Driving Impressions

By June 22, 2005

We really like the silent-servant way in which this Saab drives. It would be even more silent with a fifth gear, but Saab makes do with lots of engine torque, the right-size tire, and the right gear ratios to present a very pleasant four-speed automatic overdrive in a highway cruiser that can hold, haul and tow like the big boys, because underneath, this is a Chevy truck. Body on frame, gutty engines, isolated cabin and all.

But the Saab tuning guys have done a remarkable job in improving the chassis. They lowered it one inch. The front end of the frame has been stiffened, as has every spring, shock, bushing and stabilizer bar in the entire vehicle, up to 15 percent stiffer, keeping the body roll, nose pitch, and a big portion of the usual harshness out of the Saab version. It steers much more tightly than most trucks in this class, with a nice hefty feel at the wheel rim, it rides quietly, handles the big bumps and holes quietly, and doesn't feel like a racing yacht in the corners. It just hunkers down and all four wheels work together whenever the electronic system is triggered by conditions and velocities.

The Saab guys also tweaked the entire steering system, its mounts, and components for more stiffness and greater isolation. They stiffened the shock absorbers as much as 70 percent compared to the stateside brands.

The six-cylinder version feels lighter in front than the V8 model and in that respect we like it better. The 4.2-liter inline-6 is rated at 290 horsepower at 6000 rpm and 277 pound-feet of torque at 3600 rpm. The six-cylinder gets an EPA-rated 15 mpg city, 21 mpg highway. The inline-6 features double overhead cams, four valves per cylinder and continuously variable valve timing.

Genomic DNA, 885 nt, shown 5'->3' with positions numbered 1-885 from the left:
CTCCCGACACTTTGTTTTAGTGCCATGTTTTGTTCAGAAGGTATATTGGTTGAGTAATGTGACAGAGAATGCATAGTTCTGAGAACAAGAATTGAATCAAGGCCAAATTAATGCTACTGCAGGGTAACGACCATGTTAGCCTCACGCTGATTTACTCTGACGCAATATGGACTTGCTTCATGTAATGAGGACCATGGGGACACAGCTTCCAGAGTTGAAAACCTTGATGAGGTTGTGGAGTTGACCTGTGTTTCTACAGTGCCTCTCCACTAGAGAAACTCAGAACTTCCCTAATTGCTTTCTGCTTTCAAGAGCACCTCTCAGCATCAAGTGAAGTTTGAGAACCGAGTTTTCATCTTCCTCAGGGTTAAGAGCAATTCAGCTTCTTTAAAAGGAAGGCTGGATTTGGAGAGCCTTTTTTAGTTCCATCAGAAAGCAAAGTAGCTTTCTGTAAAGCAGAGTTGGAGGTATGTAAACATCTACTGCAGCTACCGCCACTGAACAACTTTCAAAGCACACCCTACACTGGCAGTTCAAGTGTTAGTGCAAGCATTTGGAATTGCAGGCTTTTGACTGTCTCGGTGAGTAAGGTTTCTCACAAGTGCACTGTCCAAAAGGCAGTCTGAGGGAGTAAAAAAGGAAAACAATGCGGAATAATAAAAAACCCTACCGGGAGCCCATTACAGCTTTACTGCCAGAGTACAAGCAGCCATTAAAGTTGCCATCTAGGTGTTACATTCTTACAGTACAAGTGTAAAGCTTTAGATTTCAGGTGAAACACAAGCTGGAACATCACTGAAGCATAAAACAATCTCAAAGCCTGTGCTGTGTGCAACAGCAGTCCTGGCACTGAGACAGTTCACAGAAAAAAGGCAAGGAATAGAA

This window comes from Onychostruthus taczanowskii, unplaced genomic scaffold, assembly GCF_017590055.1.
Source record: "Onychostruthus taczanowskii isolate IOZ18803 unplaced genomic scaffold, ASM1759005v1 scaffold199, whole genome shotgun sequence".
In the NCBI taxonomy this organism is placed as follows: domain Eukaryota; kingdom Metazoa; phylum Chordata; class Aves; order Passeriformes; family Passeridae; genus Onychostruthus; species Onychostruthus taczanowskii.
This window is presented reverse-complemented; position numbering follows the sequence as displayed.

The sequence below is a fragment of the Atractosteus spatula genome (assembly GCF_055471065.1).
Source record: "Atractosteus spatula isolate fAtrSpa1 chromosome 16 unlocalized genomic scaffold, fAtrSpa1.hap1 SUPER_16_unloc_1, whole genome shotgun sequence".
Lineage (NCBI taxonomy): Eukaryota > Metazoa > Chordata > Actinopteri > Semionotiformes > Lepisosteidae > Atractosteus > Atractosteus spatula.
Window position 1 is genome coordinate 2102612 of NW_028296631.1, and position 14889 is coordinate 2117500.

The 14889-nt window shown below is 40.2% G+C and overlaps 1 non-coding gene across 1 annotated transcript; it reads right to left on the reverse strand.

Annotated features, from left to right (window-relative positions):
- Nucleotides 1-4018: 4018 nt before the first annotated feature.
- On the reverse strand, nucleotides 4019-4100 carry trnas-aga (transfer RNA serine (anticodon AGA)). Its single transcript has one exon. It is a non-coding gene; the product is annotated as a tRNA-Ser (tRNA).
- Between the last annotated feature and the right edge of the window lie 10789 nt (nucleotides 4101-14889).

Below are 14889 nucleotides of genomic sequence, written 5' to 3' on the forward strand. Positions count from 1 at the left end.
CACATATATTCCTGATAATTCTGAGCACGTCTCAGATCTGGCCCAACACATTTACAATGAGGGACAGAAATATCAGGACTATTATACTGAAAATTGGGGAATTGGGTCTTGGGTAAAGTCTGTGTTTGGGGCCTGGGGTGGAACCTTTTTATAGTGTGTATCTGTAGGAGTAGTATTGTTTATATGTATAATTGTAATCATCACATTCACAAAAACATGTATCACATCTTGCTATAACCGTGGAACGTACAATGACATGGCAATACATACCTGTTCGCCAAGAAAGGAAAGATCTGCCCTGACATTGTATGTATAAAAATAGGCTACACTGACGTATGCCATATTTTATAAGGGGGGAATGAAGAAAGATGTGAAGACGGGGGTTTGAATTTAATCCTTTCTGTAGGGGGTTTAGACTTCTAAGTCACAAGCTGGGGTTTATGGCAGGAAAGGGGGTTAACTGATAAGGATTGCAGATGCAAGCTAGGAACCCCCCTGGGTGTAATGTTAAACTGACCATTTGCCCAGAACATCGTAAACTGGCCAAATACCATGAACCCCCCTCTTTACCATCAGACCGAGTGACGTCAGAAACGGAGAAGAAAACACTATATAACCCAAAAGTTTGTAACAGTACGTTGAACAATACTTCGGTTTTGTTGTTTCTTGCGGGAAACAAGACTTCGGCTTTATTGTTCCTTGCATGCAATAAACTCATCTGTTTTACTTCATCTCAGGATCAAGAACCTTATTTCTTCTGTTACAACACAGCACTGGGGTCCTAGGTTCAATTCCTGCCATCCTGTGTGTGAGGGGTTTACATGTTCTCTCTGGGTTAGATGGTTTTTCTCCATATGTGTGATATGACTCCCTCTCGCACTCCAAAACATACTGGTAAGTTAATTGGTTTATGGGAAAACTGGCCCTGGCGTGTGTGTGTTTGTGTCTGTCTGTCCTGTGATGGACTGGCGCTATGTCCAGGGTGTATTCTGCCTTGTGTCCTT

The 5.3-liter V8 is rated at 300 horsepower at 5200 rpm and 330 pound-feet of torque at 4000 rpm. Its greater torque helps the V8 version achieve a tow rating of 6500 pounds. All models come with a hitch receiver and receiver cover as standard equipment. The 5.3-liter V8 engine, the latest in GM's 50-year development program of the smallblock, overhead-valve V8, features displacement on demand, which automatically and imperceptibly deactivates four of the engine's cylinders at light loads, and puts them right back to work instantly when called upon to do so. GM says DOD is worth up to 8 percent in increased highway mileage. It's a prime reason for the V8's good highway mileage, even at a curb weight approaching 4800 pounds. The V8 is EPA-rated rated 15 mpg city, 19 mpg highway.

The Saab development team enlarged the brakes to 12.9-inch front and 12.8-inch rear ventilated discs, and they were extremely powerful, smooth, and linear in getting the 4800-pound 9-7X down from interstellar cruising speeds to small-town puttering speeds on Route 138. The automatic self-leveling rear air suspension made a huge difference in the Saab's braking behavior and quiet ride.